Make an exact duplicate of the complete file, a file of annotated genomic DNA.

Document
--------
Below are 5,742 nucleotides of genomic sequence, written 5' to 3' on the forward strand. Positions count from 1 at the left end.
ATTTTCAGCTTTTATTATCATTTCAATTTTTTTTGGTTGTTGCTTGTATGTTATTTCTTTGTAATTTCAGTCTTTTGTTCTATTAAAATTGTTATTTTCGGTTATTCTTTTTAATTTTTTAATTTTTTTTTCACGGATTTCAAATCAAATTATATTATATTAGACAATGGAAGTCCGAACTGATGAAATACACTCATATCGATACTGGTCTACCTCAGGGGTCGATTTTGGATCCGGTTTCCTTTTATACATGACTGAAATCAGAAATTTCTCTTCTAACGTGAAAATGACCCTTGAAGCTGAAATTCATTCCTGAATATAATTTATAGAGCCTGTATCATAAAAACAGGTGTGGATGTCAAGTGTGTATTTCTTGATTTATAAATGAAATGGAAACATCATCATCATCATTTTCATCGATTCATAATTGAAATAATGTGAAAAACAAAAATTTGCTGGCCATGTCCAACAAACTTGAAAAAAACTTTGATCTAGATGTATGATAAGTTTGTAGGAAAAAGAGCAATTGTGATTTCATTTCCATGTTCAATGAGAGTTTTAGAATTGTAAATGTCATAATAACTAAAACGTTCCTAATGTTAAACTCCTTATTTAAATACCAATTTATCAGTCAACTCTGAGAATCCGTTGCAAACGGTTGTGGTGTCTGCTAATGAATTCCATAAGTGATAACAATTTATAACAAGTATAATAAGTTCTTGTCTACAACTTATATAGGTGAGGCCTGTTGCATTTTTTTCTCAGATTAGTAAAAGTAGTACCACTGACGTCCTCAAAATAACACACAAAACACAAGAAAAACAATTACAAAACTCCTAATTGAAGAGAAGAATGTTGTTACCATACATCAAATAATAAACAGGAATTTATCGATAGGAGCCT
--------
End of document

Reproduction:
Below are 5,742 nucleotides of genomic sequence, written 5' to 3' on the forward strand. Positions count from 1 at the left end.
ATTTTCAGCTTTTATTATCATTTCAATTTTTTTTGGTTGTTGCTTGTATGTTATTTCTTTGTAATTTCAGTCTTTTGTTCTATTAAAATTGTTATTTTCGGTTATTCTTTTTAATTTTTTAATTTTTTTTTCACGGATTTCAAATCAAATTATATTATATTAGACAATGGAAGTCCGAACTGATGAAATACACTCATATCGATACTGGTCTACCTCAGGGGTCGATTTTGGATCCGGTTTCCTTTTATACATGACTGAAATCAGAAATTTCTCTTCTAACGTGAAAATGACCCTTGAAGCTGAAATTCATTCCTGAATATAATTTATAGAGCCTGTATCATAAAAACAGGTGTGGATGTCAAGTGTGTATTTCTTGATTTATAAATGAAATGGAAACATCATCATCATCATTTTCATCGATTCATAATTGAAATAATGTGAAAAACAAAAATTTGCTGGCCATGTCCAACAAACTTGAAAAAAACTTTGATCTAGATGTATGATAAGTTTGTAGGAAAAAGAGCAATTGTGATTTCATTTCCATGTTCAATGAGAGTTTTAGAATTGTAAATGTCATAATAACTAAAACGTTCCTAATGTTAAACTCCTTATTTAAATACCAATTTATCAGTCAACTCTGAGAATCCGTTGCAAACGGTTGTGGTGTCTGCTAATGAATTCCATAAGTGATAACAATTTATAACAAGTATAATAAGTTCTTGTCTACAACTTATATAGGTGAGGCCTGTTGCATTTTTTTCTCAGATTAGTAAAAGTAGTACCACTGACGTCCTCAAAATAACACACAAAACACAAGAAAAACAATTACAAAACTCCTAATTGAAGAGAAGAATGTTGTTACCATACATCAAATAATAAACAGGAATTTATCGATAGGAGCCT